Rod Stewart recalled the moment he hid behind the Grateful Dead’s wall of amplifiers when the Jeff Beck Group played their first American show in 1968 – for fear of being branded a “fake” by the audience.

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The incident took place as the band started the first of four opening performances for the Dead at New York’s iconic Fillmore East venue. In a new episode of the How to Wow podcast, Stewart remembered it happened just after he’d been terrified by his first flight in a jumbo jet.

“I was so nervous,” he said of the show. “I always tried to sound like Sam Cooke, sound like a black singer, all my life. I thought, ‘I’m gonna be found out – there’s gonna be lots of black people sitting there, going, “Fake! You’re a fake!”’ Of course, it was a load of hippies when I eventually came from behind the rack of amps. Jeff said, ‘Come on, you can come out now!’ And it was just a load of hippies!”

He argued that his band had blown the Grateful Dead away, although he conceded “not in volume,” adding: “America had never seen anything like this – me singing, Jeff playing guitar and Ronnie [Wood] playing bass, and Micky Waller on the drums and Nicky Hopkins on piano. What a lineup! They’d never seen Chicago blues being given back to them, fed back to them. This was before Led Zeppelin – of course, the [Rolling] Stones were big then – but this was us… and they’d never seen anything like it, especially a couple of tarts like me and Woody, all dressed up in lurex [and] high bouffant hair.”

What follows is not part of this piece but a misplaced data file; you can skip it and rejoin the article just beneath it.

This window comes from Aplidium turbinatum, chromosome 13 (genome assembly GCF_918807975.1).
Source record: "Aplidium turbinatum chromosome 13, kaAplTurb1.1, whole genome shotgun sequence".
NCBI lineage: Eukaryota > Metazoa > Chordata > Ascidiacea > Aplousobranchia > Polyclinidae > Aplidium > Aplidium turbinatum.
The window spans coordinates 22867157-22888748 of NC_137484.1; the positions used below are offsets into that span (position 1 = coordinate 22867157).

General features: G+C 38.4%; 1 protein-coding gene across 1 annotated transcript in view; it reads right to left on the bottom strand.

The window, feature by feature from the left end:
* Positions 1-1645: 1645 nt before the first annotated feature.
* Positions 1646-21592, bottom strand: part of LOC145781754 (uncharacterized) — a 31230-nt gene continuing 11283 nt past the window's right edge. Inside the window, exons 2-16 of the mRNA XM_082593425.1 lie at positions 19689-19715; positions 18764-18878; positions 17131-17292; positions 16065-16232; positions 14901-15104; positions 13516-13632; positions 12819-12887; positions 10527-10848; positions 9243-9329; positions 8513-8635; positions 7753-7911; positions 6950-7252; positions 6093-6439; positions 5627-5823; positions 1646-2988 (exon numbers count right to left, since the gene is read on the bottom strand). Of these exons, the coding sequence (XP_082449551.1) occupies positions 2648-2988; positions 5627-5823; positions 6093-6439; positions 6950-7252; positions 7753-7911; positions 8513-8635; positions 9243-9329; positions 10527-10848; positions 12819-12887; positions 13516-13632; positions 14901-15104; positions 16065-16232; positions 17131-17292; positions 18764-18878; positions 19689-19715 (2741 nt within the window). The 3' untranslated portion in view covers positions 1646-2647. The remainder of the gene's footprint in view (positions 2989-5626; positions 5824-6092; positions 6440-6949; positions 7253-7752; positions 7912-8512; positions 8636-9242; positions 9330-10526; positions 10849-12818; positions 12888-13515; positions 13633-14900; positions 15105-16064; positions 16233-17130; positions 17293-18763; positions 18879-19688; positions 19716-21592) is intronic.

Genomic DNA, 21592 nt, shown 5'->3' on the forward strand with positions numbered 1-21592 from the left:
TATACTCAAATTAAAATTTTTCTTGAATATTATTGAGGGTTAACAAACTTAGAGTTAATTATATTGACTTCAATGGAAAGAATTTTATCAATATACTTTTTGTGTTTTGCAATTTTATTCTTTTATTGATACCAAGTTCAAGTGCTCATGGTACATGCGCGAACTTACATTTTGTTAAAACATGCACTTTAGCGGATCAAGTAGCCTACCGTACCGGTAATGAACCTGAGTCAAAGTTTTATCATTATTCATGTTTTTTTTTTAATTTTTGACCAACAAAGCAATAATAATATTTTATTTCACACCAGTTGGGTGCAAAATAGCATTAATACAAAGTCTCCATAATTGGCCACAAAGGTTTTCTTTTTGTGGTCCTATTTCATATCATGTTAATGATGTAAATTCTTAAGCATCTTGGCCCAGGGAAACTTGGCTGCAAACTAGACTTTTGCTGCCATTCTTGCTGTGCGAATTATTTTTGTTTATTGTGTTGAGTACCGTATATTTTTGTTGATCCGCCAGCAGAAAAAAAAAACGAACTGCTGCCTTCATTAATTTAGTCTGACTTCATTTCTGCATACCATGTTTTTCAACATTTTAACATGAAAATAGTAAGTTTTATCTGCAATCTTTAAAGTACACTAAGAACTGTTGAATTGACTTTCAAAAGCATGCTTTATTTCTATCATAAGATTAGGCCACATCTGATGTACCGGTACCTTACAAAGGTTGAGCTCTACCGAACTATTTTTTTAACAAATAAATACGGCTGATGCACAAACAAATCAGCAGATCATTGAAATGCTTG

Stewart continued: “We had no idea. We didn’t want to be particularly rich; we just wanted to do what we loved, which was play our music. [We] had no idea of being famous. It didn’t enter our minds. I think I speak for everybody else of that era.”

 

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